Perhaps the most significant barrier standing in the way of predicting model performance is the existence of emergent abilities, defined as abilities that suddenly appear at certain model scales and thus cannot be predicted by extrapolating performance from lower scales (Wei et al. 2022). There is currently an active debate about the prevalence and significance of emergent abilities, with some declaring that supposedly emergent abilities are mostly a mirage (Schaeffer et al. 2023).
Overgeneralizing a bit, at Epoch we are relatively more optimistic that AI performance is predictable, or at least will become fairly predictable in the near-term future. While this is a complex debate relying on a number of underexplored lines of research, we have identified some preliminary reasons for optimism.
Why predicting AI performance may be tractable
For many examples of emergence, it appears to result from the fact that performance on the task is inherently discontinuous. For example, there is a discrete difference between being unable to predict the next number in the sequence produced by the middle-square algorithm, and being able to predict the next number perfectly (which involves learning the algorithm). As a result, it is not surprising that models might learn this task suddenly at some scale.
However, most tasks that we care about automating, such as scientific reasoning, do not take this form. In particular, it seems plausible that for most important intellectual tasks, there is a smooth spectrum between "being able to reason about the subject at all" and "being able to reason about the subject perfectly." This model predicts that emergence will mostly occur on tasks that won't lead to sudden jumps in our ability to automate labor.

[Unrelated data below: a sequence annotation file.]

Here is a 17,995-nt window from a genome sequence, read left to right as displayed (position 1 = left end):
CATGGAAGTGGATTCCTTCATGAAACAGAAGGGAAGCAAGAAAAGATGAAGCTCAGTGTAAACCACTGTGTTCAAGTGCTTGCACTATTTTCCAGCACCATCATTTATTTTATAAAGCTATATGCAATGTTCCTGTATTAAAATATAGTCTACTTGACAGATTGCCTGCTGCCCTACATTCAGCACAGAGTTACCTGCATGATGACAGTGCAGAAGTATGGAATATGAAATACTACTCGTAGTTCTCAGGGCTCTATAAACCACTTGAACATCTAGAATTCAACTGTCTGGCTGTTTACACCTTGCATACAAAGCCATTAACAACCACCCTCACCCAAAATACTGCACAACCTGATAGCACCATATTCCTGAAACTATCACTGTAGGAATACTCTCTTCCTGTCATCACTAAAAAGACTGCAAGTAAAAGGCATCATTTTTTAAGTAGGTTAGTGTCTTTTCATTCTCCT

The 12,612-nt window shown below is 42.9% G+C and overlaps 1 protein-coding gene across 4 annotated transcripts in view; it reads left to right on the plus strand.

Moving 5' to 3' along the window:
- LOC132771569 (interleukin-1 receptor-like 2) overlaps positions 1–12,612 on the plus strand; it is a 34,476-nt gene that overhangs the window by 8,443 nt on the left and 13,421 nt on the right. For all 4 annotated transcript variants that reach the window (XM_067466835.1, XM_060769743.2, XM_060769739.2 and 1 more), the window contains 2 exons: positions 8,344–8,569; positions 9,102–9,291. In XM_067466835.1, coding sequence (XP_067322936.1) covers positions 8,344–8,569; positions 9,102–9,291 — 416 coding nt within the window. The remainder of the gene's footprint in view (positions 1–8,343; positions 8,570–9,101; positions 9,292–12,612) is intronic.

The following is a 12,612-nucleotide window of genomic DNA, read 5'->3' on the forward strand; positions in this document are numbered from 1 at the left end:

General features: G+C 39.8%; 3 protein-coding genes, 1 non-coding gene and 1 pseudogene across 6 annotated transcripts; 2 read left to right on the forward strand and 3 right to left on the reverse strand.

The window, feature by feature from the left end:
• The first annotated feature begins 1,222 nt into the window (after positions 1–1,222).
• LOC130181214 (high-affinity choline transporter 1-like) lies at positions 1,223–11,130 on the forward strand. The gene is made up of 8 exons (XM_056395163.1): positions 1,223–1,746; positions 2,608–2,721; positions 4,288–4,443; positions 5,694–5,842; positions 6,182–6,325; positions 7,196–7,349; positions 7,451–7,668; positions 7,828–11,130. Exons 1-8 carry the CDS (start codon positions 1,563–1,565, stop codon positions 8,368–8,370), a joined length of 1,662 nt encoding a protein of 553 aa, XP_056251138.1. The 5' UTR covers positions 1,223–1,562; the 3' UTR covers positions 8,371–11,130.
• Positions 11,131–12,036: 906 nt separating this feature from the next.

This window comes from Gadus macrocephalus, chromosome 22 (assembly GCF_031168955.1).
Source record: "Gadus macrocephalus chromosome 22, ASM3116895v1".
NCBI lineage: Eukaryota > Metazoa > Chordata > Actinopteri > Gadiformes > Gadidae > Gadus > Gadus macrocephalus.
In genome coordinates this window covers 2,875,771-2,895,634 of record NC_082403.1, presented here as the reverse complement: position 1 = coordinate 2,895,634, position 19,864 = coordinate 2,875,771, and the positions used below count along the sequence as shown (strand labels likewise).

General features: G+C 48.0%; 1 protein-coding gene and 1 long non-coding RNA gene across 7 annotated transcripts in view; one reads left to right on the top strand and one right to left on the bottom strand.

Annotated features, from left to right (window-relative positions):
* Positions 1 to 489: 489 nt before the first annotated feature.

Moreover, economic value typically does not consist of doing only one thing well, but rather doing many complementary things well. It appears that emergence is most common on narrow tasks rather than general tasks, which makes sense if we view performance on general tasks as an average performance over a collection of narrow subtasks.
For example, Owen 2023 [link forthcoming] found that performance appeared to increase smoothly on both an average of BIG-bench and MMLU tasks as a function of scale — both of which included a broad variety of tasks requiring complex reasoning abilities to solve. These facts highlight that we may see very smooth increases in average performance over the collection of all tasks in the economy as a function of scale.
It is also important to note that additional information beyond training inputs can be incorporated to predict model performance. For example, Jason Wei points out that people have yet to fully explore using surrogate metrics to predict performance on primary metrics. 
Predicting performance via a theoretical model
Of course, even if AI performance is, in principle, predictable as a function of scale, we lack data on how AIs are currently improving on the vast majority of tasks in the economy, hindering our ability to predict when AI will be widely deployed. While we hope this data will eventually become available, for now, if we want to predict important AI capabilities, we are forced to think about this problem from a more theoretical point of view.
The "Direct Approach" is my name for a theoretical model that attempts to shed some light on the problem of predicting transformative AI that seeks to complement other models, mainly Ajeya Cotra's biological anchors approach.